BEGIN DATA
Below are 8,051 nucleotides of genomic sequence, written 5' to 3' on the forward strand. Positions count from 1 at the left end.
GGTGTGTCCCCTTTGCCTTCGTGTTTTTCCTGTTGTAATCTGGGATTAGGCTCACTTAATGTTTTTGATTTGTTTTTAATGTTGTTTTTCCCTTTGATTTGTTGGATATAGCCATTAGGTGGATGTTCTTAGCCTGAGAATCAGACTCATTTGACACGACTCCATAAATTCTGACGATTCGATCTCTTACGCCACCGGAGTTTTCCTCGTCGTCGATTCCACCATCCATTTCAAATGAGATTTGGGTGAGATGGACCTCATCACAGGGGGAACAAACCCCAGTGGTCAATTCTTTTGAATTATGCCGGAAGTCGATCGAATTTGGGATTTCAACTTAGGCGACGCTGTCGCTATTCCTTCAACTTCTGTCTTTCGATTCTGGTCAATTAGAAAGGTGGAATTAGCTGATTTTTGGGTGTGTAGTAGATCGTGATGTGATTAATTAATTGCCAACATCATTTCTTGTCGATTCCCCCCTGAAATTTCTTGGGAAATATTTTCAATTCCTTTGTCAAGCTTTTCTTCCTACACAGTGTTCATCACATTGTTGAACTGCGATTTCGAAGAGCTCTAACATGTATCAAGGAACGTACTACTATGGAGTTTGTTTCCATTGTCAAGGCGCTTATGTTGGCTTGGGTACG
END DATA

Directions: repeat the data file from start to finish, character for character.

Below are 8,051 nucleotides of genomic sequence, written 5' to 3' on the forward strand. Positions count from 1 at the left end.
GGTGTGTCCCCTTTGCCTTCGTGTTTTTCCTGTTGTAATCTGGGATTAGGCTCACTTAATGTTTTTGATTTGTTTTTAATGTTGTTTTTCCCTTTGATTTGTTGGATATAGCCATTAGGTGGATGTTCTTAGCCTGAGAATCAGACTCATTTGACACGACTCCATAAATTCTGACGATTCGATCTCTTACGCCACCGGAGTTTTCCTCGTCGTCGATTCCACCATCCATTTCAAATGAGATTTGGGTGAGATGGACCTCATCACAGGGGGAACAAACCCCAGTGGTCAATTCTTTTGAATTATGCCGGAAGTCGATCGAATTTGGGATTTCAACTTAGGCGACGCTGTCGCTATTCCTTCAACTTCTGTCTTTCGATTCTGGTCAATTAGAAAGGTGGAATTAGCTGATTTTTGGGTGTGTAGTAGATCGTGATGTGATTAATTAATTGCCAACATCATTTCTTGTCGATTCCCCCCTGAAATTTCTTGGGAAATATTTTCAATTCCTTTGTCAAGCTTTTCTTCCTACACAGTGTTCATCACATTGTTGAACTGCGATTTCGAAGAGCTCTAACATGTATCAAGGAACGTACTACTATGGAGTTTGTTTCCATTGTCAAGGCGCTTATGTTGGCTTGGGTACG